Other cultures had and have similarly deforming practices to Chinese foot binding. Skull modification, in which the skull was pressed until it elongated, was practiced among many cultures, including the Incans, Huns, and Australian Aborigines. Many women in European countries and the US deformed their skeletons to the point of injuring their organs by wearing very tight corsets. In modern times, female genital mutilation was and is practiced in many countries in Africa and the Arabian Peninsula.
Frequently Asked Questions
What was the historical reason for foot binding in Chinese culture?
Foot binding in Chinese culture was historically associated with beauty and social status. It was believed that small feet, known as "lotus feet," were more attractive and feminine. According to historical accounts, the practice may have originated among court dancers in the Song Dynasty and then spread as a symbol of elegance and refinement among the upper class. Over time, it became a widespread custom that signified a woman's eligibility for marriage and was often a prerequisite for finding a husband from a good family.
How did foot binding affect the health and mobility of Chinese women?
Foot binding severely affected the health and mobility of Chinese women. The process involved breaking the arch of the foot and bending the toes under the sole, which often led to chronic pain, infection, and difficulty in walking. According to medical studies, women with bound feet were more prone to falls and had limited mobility, which impacted their ability to perform daily activities and contributed to a sedentary lifestyle, potentially leading to other health issues.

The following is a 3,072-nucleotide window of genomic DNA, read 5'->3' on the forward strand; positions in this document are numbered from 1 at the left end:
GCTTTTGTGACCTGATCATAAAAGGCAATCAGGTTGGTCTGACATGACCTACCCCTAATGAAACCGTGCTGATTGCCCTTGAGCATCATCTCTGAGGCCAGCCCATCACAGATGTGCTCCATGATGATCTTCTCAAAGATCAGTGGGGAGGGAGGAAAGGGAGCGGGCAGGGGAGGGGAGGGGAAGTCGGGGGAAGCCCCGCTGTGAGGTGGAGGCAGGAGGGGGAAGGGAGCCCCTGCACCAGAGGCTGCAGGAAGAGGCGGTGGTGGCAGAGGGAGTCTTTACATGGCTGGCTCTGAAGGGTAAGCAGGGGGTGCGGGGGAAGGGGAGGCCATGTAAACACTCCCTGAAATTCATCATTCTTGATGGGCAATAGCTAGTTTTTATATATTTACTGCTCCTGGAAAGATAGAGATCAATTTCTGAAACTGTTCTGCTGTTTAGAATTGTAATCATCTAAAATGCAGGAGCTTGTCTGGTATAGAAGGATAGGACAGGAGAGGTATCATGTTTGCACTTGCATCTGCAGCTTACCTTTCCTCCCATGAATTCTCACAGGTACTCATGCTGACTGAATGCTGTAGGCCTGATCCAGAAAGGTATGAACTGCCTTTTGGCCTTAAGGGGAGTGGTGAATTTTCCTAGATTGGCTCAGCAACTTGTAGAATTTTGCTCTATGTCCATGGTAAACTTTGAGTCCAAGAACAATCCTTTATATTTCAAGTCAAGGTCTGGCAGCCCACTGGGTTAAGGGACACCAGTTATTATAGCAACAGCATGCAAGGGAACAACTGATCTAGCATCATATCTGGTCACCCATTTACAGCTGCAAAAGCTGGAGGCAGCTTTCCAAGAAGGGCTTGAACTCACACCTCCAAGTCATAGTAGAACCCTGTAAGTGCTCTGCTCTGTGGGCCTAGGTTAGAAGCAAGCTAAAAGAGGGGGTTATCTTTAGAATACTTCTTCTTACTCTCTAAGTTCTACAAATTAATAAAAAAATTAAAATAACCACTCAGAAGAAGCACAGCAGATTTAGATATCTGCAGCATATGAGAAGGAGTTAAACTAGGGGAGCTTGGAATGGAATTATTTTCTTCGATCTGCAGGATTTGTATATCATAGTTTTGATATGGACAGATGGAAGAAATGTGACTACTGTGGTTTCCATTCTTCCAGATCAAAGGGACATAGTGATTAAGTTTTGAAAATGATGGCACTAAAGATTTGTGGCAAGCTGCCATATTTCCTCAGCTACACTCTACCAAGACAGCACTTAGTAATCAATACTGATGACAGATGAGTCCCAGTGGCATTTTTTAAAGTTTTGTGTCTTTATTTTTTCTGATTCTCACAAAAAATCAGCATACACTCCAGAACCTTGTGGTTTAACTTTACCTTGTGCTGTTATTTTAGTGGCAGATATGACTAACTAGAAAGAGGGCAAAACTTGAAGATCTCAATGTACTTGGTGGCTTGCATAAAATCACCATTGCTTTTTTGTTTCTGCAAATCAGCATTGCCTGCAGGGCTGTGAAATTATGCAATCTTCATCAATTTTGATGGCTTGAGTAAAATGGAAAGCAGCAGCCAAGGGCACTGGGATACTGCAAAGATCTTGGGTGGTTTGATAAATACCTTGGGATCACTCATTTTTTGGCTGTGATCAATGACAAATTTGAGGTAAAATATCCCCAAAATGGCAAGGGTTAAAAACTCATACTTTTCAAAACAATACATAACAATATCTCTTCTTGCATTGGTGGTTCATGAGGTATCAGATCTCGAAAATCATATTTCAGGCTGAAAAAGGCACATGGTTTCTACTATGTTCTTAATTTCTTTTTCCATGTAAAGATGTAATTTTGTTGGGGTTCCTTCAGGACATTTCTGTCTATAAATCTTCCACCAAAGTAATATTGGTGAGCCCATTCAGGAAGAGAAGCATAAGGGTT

At what age did girls typically begin the foot binding process, and how long did it last?
Girls typically began the foot binding process between the ages of 4 and 9, as their feet were more pliable at a young age. The process could last for several years, as the feet were bound tightly with cloth strips to prevent them from growing normally. The bindings were often tightened every day and the feet were soaked in a mixture of herbs and animal blood to facilitate the binding process. The practice continued until the foot was permanently deformed, usually by the time the girl reached early adolescence.
When and why did foot binding eventually come to an end in China?
Foot binding began to decline in the early 20th century due to changing social conditions and the influence of reformers who saw it as a barbaric practice. The Chinese government officially banned foot binding in 1912, but it continued in some rural areas for several decades. The practice largely ended by the 1950s, as China's new Communist government enforced the ban and promoted gender equality. The shift in societal values towards women's rights and health also contributed to the end of foot binding.
Are there any lasting cultural impacts of foot binding in modern China?
While foot binding is no longer practiced, its cultural impact can still be felt in modern China. The legacy of foot binding has influenced contemporary Chinese beauty standards and the perception of women's roles in society. It also serves as a reminder of the historical oppression of women and the lengths to which they went to conform to societal expectations. Museums and literature continue to document and reflect on the practice, ensuring that the lessons from this period of history are not forgotten.